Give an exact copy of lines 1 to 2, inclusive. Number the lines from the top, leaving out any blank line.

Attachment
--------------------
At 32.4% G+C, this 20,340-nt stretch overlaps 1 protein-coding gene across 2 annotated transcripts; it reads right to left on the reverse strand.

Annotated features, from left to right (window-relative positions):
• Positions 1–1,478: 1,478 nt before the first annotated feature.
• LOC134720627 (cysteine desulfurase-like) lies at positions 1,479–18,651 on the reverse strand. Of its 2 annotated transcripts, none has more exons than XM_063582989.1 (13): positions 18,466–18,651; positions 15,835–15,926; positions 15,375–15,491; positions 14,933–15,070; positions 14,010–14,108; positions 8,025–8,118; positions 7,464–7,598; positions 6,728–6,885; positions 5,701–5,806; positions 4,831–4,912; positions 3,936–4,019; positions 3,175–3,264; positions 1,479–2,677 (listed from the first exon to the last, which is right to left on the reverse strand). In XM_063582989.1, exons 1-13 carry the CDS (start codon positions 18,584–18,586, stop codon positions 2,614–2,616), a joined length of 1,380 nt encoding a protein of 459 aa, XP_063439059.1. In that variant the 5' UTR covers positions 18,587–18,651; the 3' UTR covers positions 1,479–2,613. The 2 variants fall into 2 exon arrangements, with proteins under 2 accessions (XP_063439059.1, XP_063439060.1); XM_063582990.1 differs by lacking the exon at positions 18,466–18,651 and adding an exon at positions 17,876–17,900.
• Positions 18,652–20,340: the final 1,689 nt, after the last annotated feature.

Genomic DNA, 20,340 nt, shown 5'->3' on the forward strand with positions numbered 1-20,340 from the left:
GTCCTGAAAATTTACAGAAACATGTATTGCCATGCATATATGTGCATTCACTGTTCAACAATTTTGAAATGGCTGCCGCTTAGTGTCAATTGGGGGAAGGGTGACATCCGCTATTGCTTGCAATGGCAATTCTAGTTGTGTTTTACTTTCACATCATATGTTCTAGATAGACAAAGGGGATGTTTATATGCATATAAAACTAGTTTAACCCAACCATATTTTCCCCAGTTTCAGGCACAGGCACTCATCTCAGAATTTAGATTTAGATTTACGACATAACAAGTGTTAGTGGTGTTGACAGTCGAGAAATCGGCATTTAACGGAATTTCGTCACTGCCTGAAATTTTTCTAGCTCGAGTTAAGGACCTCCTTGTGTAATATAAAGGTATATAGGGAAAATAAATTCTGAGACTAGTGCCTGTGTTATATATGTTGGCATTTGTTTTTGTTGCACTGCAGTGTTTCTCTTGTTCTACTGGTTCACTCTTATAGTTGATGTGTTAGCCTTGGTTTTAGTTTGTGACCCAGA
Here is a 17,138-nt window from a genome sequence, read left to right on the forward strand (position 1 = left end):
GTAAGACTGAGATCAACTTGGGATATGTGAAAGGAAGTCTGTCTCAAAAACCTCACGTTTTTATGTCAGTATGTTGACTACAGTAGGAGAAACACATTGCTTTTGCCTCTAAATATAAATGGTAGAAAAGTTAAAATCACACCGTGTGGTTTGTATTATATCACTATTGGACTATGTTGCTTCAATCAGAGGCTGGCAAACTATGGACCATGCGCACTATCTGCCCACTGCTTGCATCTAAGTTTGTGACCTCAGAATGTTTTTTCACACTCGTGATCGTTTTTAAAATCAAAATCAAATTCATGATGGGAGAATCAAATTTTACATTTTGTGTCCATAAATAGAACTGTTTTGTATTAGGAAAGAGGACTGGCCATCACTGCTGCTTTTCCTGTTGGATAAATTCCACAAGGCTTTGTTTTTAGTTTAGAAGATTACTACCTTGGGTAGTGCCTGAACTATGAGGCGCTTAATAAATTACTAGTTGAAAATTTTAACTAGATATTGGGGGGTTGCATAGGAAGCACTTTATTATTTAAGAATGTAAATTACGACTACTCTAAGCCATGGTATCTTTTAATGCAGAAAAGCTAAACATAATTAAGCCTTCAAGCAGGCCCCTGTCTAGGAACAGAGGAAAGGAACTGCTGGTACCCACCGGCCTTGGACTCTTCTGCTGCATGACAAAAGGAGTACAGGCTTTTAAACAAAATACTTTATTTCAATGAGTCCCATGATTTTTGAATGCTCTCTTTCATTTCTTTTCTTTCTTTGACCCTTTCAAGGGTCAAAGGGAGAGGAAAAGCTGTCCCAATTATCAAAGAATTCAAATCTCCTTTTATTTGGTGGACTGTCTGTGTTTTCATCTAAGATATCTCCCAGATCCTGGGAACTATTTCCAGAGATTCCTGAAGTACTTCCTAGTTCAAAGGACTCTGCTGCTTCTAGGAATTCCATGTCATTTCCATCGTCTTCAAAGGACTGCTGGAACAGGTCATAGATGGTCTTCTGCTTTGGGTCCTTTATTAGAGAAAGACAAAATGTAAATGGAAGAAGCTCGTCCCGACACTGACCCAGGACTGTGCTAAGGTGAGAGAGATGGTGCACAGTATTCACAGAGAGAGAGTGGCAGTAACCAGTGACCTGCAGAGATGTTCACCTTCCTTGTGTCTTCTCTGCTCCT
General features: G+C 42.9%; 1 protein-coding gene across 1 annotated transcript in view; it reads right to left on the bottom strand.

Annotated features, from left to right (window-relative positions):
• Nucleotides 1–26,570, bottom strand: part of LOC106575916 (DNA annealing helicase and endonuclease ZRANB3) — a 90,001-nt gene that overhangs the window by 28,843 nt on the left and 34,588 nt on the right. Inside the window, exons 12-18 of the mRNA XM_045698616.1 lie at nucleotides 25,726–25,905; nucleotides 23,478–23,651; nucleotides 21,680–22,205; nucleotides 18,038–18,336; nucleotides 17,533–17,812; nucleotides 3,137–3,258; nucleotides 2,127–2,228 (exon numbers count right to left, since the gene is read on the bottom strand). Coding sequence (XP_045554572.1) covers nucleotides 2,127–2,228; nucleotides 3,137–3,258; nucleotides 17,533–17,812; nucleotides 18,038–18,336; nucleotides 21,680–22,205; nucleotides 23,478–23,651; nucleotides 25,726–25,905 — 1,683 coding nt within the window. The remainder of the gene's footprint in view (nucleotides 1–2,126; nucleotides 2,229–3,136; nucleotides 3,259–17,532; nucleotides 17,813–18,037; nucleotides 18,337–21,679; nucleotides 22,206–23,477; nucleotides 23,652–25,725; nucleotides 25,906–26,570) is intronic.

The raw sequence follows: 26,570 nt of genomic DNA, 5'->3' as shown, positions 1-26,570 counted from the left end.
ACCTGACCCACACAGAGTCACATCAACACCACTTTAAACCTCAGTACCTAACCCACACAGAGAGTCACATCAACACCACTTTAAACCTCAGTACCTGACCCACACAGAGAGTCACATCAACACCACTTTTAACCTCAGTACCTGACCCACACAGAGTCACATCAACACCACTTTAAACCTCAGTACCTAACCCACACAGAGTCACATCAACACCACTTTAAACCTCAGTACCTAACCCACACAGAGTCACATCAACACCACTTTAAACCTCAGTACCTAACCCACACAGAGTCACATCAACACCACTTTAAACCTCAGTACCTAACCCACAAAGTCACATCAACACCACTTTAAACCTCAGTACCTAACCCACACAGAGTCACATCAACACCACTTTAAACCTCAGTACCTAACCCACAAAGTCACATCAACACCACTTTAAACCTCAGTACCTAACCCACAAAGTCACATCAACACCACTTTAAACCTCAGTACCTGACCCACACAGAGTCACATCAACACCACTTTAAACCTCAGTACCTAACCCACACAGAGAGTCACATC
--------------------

At 32.4% G+C, this 20,340-nt stretch overlaps 1 protein-coding gene across 2 annotated transcripts; it reads right to left on the reverse strand.

Annotated features, from left to right (window-relative positions):